Dalhousie Researchers Explore Connections And Culture
March 14th, 2014
Imagine Canada’s future: what challenges will the country face in the next 20 years? And how can people-focused researchers contribute to better understanding and solutions for those challenges?
Those sorts of conversations happen at Dalhousie all the time, but take particular focus this week as Dal hosts Connecting Cultures, the Atlantic Regional event as part of a series across the country sponsored by the Social Sciences and Humanities Research Council of Canada (SSHRC).
The public events are part of SSHRC’s “Imagining Canada’s Future” initiative, which has included consultations and events across the country over the past two years. Based on the consultations, SSHRC has identified six future challenge areas and is sponsoring events across Canada to highlight SSHRC-funded research engaging with those areas.
Connecting Cultures focuses on two of these challenge areas: “What knowledge will Canada need in order to thrive in an interconnected, evolving global landscape?” and “How can emerging technologies be leveraged to benefit Canadians?” Three panels are scheduled, each with something different to offer. They bring together researchers from six Dal Faculties to discuss how these questions relate to issues such as the environment, education, social policy and the arts.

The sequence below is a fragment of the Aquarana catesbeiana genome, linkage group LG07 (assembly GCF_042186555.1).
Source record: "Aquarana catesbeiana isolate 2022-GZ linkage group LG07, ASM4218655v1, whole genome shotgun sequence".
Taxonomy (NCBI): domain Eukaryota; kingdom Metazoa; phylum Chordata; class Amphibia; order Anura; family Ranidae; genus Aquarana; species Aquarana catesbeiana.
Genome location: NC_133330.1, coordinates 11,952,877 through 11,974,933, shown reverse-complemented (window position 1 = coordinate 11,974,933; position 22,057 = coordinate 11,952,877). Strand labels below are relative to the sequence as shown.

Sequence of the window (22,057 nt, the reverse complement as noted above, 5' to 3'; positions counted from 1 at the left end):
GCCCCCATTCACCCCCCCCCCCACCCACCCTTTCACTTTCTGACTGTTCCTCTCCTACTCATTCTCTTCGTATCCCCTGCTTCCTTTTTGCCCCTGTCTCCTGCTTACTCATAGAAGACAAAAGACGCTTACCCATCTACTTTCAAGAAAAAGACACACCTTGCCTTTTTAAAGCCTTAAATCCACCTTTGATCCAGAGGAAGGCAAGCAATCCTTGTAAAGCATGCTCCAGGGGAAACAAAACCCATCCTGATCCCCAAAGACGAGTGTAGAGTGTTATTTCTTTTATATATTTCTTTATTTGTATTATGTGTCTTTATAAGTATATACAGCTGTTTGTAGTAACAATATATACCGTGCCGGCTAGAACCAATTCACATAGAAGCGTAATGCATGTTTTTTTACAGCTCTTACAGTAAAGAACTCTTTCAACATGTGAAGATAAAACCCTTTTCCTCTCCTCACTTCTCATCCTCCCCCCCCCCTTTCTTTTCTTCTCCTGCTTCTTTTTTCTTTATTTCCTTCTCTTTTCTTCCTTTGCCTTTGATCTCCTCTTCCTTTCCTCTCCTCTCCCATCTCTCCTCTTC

Link: Connecting Cultures website
Understanding the challenges
Julia Wright, associate dean of research and a professor in the Faculty of Arts and Social Sciences, is the local organizer. She says the events in Connecting Cultures all touch upon how new technologies are changing how people move through world — and the way researchers work.
“We have unprecedented opportunities now to learn about other cultures, both past and present, because of the access that digital technologies give us: images of items in distant galleries and museums, cellphone video of a protest on another continent, rare books that 20 years ago could only be found in a handful of libraries,” she says.
“Access to information is the first step to understanding, but we need to think more about each other and the challenges we face if we are going to use the digital world to make our material world better.”
The panel on Thursday, March 6, “Technology, Development and Environment,” features research on genetically modified crops, the impact of urban sprawl on watersheds and building innovation with local and global impacts. “Agricultural and ecological viability and sustainability are not simply scientific subjects, but also challenges that need to be addressed in relation to public policy, social impact and cultural fit,” says Dr. Wright.
“Digital Cultures” is a roundtable discussion on Friday, March 7, with researchers discussing work on the effect that the digital age has had on medieval musicology, Aboriginal youth and medical education. It also features the work being conducted at Dal’s Social Media Lab.
The roundtable on March 8, “Circulating Knowledge, Crossing Borders,” will respond to International Women’s Day 2014’s theme of “Inspiring Change” with five female panelists, all leaders on large research projects and in other key aspects of Dalhousie University. They will be speaking about their research on migration, borders, education, science in human contexts, and the exchange of ideas.
“Massive amounts of information now lie at our fingertips through the Internet, but data is not knowledge and we need to think about how to effectively analyze and understand that data,” says Dr. Wright.